KEMROC DMW 220 cutter wheel demolishes underground parking garagePublished 15/9 at 12:40
The “Sedelhöfe” job site is located in a new retail and residential development project opposite the main railway station in the German city of Ulm. Before construction could start the old
infrastructure had to be cleared which included the demolition of a four-story underground parking garage. Demolition specialists Prünstner used a KEMROC DMW 220 cutter wheel to remove the thick, occasionally heavily re-enforced, concrete structure in record time and without any noise.
Based in Ichenhausen near Ulm, Prünstner is a small demolition and core drilling company whose success is built on a reputation for completing jobs requiring unconventional methods or equipment. The main contractor, Züblin Spezialtiefbau GmbH, had subcontracted Prünstner to work with them on a project to construct a turnkey foundation for a new residential and retail area called “Sedelhöfe”, located opposite the main railway station in Ulm. Around June 2017 Prünstner received the contract to demolish and remove a four-story parking garage in a built-up area close to Ulm city center. Instead of using conventional breakers and shearers for this job, the 40 ton excavator was fitted with a cutter wheel to break the concrete structure into pieces.
As to be expected, the underground garage was made up of extremely large concrete segments. Both the excavator operator and the Managing Director, Karl Prünstner senior were very skeptical when it came to the use of the cutter wheel but encouraged by job site reports in magazines, they decided to give it a try. They rented the cutter wheel for a trial period and had the attachment delivered to site. The interior parking decks had already been removed using an excavator with conventional breaker and shear attachments. All that was remaining was the empty shell consisting of 18m high, heavily re-enforced, thick walls, an overlapping bored pile wall located behind the concrete walls and the re-enforced concrete base. In addition to the concrete structures, the contract also included the removal of 180,000 m3 of soil and overburden. This had to be completed within a very tight schedule with all the constraints associated with projects in city center environments. Noise was a particular problem and the project had to be completed with the minimum amount of noise possible.
Most of the people on site were surprised to see the wheel cutting through 30mm diameter rebar. When the cutter wheel attachment was used for the first time, the excavator operator cut a 13 m long, 100 cm deep slot through the garage wall into the bored pile wall behind it. At this point, the site personnel were convinced that the cutter wheel could do the job. Slots were then cut from top to bottom in the heavily re-enforced internal concrete wall, dividing it into approximately 4m wide sections. A 100 ton excavator was then used to topple the sections into the empty center of old garage where they were broken down into transportable pieces using breakers and shearers. The next stage was to use the breakers to remove the section of the piled walls that were not re-enforced and then to remove the last sections of the wall containing rebar. Finally, the 60 to 80 cm thick re-enforced concrete base was cut into 4 x 4 m sections with a cutting speed of 2 m per minute. These sections were raised onto rubble and reduced in size using breakers.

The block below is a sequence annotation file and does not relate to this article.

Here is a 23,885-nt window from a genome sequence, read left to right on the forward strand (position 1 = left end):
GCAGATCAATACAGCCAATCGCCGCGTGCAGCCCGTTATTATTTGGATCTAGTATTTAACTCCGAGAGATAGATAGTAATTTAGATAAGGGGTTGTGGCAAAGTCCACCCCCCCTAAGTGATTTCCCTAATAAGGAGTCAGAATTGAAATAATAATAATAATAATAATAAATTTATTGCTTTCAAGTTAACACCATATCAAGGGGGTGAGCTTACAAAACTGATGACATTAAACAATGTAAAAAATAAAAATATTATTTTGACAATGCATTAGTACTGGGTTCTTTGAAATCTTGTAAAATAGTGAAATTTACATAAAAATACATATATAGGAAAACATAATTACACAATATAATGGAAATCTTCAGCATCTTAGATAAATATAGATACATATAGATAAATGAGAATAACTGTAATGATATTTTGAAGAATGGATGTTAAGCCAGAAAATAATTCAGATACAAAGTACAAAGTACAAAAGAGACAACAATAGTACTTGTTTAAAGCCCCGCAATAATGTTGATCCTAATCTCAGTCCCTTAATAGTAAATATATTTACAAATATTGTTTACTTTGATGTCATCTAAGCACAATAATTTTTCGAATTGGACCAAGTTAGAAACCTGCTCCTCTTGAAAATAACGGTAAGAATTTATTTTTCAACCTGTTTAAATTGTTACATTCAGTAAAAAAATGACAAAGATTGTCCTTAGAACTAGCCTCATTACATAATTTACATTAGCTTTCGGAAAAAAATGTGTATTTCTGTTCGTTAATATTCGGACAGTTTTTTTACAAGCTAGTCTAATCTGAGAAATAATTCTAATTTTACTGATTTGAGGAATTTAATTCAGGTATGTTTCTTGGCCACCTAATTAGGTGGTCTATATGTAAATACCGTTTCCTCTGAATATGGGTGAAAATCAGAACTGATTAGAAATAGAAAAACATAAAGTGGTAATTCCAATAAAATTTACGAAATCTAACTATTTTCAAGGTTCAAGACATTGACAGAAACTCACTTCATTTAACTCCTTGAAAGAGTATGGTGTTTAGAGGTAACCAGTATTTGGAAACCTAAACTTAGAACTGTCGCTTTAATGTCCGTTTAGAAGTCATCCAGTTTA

Quicker and quieter, ideal for use in the city
The rebar contained in the cut sections of concrete wall were in lengths that could be easily transported in containers. This was an additional benefit from using the cutter wheel that saved a considerable amount of time and money. The concrete sections were passed through a mobile crusher set to a particle size of 0/45 allowing the rebar to be separated easily from the concrete which could then be sold as road building material without any additional handling.
Powerful and silent, strong and efficient – these were the words used by Karl Prünstner senior to describe working with the KEMROC cutter wheel. He said, “We achieved more in 10 minutes with one 40 ton excavator and the cutter wheel than we did in one hour using two excavators fitted with breakers. The consumable cost was around Euro 20 per meter cut which was comparable to the cost of consumables with the breakers. However, the cutter wheel was significantly quieter than the breakers: 107 dB(A) was recorded on site with breakers compared to 97.1 dB(A) from the cutter wheel which was quieter than the noise from the excavator!”.
The engineers at Prünstner have already included the use of the cutter wheel in their repertoire of demolition methods. The Managing Director considers it as a fast, quiet tool for infrastructure renovation projects in urban areas and it can also be used in a wide variety of demolition applications where surrounding structures need to be protected.